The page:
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Chuck Landon: To win on road, Herd must keep faith

Nov. 13, 2013 @ 12:50 AM

"The Road."

The very words are ominous in athletics.

That's because it is so very difficult to win there. Venturing away from home and playing in an opponent's stadium -- aka "their house" -- is so much harder than most people realize.

That's why Marshall's visit to Tulsa at 7:30 p.m. Thursday is tougher than the Golden Hurricane's 2-7 record would indicate.


Then, let's travel back to 1984 when Marshall's renaissance in football actually began and illustrate just how difficult it is to win on the road.

That's the year coach Stan Parrish got the 21-year non-losing streak started with back-to-back winning seasons. But although Parrish compiled a 13-8-1 record, his road record was a modest 4-5.

Next, there was George Chaump, who had a very successful 33-16-1 record. But away from Fairfield Stadium? His teams were just 12-10.

That led to Jim Donnan's tenure, which included three NCAA I-AA championship game appearances, one title and an impressive 64-21 record (.753 winning percentage). Yet, his road record was only two games above .500 at 15-13.

Next, there were the "Golden Years" under iconic coach Bobby Pruett. Besides compiling a wondrous 94-23 overall record (.803), Pruett was the most successful "road" coach in Marshall's history with a stunning 32-18 mark.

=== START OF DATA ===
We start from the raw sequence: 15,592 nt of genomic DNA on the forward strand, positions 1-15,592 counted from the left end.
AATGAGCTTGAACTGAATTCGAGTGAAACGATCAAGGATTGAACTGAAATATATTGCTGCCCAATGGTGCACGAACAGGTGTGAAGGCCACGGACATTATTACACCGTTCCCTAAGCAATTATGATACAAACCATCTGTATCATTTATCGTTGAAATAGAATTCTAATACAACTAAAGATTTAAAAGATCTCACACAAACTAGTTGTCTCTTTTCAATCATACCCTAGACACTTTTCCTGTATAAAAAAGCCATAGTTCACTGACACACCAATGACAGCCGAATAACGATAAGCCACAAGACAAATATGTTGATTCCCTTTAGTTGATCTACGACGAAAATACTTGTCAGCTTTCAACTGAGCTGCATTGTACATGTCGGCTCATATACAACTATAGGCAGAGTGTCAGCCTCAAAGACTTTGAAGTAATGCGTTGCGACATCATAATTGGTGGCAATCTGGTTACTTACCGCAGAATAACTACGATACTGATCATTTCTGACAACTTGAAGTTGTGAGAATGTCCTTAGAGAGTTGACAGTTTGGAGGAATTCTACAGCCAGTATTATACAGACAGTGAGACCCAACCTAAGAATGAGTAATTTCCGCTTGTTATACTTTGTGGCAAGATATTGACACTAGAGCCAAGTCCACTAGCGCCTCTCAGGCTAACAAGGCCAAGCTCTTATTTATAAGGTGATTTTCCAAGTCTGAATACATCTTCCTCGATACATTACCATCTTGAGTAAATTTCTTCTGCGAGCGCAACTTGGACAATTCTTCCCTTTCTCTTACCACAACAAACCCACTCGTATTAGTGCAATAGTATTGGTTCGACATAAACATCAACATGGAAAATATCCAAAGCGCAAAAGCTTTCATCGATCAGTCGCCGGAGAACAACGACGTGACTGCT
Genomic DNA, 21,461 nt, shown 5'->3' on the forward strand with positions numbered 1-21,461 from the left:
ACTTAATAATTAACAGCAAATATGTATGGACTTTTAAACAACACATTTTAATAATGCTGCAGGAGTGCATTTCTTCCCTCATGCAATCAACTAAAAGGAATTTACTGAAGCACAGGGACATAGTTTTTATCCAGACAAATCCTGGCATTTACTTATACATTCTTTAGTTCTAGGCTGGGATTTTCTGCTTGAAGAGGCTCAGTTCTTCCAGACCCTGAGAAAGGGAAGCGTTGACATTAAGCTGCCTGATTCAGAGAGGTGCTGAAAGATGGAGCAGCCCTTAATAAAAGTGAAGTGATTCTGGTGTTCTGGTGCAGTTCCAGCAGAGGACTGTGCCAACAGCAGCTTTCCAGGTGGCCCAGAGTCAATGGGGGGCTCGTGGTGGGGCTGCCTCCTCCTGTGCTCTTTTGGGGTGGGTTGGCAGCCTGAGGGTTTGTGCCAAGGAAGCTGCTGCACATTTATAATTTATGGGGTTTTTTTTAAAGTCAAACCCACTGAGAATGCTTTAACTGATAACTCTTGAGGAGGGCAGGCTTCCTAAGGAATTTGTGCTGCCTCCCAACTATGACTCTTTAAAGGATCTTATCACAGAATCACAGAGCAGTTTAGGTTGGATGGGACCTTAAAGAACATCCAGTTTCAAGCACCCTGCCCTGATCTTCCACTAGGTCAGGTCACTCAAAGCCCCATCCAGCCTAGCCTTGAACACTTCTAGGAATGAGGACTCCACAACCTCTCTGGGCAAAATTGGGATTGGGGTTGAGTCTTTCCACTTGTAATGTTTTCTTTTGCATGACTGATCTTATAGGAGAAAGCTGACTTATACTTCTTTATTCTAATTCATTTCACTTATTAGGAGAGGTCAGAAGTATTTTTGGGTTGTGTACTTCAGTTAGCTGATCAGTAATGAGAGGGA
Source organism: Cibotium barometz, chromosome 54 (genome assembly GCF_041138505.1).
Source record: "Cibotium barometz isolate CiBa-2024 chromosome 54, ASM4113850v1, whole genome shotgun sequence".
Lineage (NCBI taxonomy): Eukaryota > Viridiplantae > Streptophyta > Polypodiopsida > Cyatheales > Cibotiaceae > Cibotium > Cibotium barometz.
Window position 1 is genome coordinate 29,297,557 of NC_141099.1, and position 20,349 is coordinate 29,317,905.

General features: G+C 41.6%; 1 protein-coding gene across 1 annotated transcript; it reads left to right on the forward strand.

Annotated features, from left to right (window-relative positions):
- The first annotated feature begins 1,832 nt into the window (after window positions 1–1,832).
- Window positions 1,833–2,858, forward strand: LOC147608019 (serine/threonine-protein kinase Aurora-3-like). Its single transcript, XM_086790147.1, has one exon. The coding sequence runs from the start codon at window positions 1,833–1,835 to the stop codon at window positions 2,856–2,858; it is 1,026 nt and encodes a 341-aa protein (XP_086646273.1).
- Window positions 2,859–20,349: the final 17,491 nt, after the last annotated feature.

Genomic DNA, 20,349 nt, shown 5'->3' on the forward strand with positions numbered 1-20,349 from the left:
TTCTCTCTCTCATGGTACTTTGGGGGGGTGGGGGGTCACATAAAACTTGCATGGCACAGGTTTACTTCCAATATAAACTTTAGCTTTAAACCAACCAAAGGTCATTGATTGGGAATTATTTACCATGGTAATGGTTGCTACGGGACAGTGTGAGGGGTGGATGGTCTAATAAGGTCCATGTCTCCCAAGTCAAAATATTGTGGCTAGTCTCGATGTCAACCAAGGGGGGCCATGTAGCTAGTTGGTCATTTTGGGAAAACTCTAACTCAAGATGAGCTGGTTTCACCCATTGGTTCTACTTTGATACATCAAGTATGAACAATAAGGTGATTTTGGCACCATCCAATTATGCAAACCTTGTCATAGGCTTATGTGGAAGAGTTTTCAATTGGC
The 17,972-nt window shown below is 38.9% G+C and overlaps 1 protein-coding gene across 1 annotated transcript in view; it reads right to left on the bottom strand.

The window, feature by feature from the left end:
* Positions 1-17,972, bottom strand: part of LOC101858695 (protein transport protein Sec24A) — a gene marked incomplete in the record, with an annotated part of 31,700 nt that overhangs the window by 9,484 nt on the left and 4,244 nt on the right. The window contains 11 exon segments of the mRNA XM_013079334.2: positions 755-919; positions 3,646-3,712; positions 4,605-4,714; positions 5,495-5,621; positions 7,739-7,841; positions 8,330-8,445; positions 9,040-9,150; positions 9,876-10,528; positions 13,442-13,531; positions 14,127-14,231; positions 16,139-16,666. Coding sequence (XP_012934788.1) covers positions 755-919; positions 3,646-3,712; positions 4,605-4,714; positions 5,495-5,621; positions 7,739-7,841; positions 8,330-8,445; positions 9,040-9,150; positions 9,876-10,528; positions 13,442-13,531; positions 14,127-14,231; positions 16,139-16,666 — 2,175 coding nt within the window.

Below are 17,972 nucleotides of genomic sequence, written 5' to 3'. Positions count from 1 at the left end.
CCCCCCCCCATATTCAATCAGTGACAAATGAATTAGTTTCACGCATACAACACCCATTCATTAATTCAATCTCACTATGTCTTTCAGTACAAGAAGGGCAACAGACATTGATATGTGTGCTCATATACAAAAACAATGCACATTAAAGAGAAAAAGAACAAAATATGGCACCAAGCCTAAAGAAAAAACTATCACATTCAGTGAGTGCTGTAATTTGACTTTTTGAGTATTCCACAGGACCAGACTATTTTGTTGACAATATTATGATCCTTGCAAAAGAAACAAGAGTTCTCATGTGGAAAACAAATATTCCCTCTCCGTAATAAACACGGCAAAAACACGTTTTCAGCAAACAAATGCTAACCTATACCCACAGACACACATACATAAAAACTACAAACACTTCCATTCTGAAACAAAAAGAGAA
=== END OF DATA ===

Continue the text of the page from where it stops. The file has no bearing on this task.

But since then?

The road has gotten more difficult to navigate than the loop around Columbus, Ohio.

First, Mark Snyder managed an atrocious 4-25 road record among his overall mark of 22-37. And, now, Doc Holliday has evened his career record at 23-23, but his road mark is only 6-17, including all three of Marshall's losses in 2013.

So, why is it so difficult to win on the road?

Let's ask the expert.

"You get guys ready to play on Tuesday, Wednesday and Thursday," said Pruett, who is retired and living in the Huntington area. "If they're not ready, the pre-game speech and the halftime talk is pretty hard.

"Every now and then, you can pull them back a little bit. If they're playing with great energy and making mental mistakes, that's one thing. But if they're not playing with energy and excitement, you've got to work to get that back."

It varies from one road game to the next.

"Each game has its particular set of circumstances," said Pruett. "You try to keep your same routine as much as possible, so you get the players in a groove.

"But if you are playing at Bowling Green and it is cold and windy and there's nobody there, you've got to prepare them for that. If you are playing in a dome and it's hot, you've got to get them prepared for that.

"When we played at Clemson, we played 'Hold That Tiger' all during practices. And I talked about them rubbing 'The Rock' and coming down the mountain. We wanted to run out at the same time as the home team, so there's not a lot of intimidation from the crowd.

"Of course, our guys were crazy as heck anyway. They ran down to the bottom of the hill and challenged them, told 'em to come on down."

It obviously worked as MU won, 13-10.

"The biggest thing," said Pruett, "is your people have to have confidence in your coaches, the system, in their teammates and in themselves."

That's a key factor even at home. But on "The Road"? A team can't win without that level of confidence.

It is positively quintessential.

Chuck Landon is a sports columnist for The Herald-Dispatch. Contact him at clandon@herald- dispatch.com.



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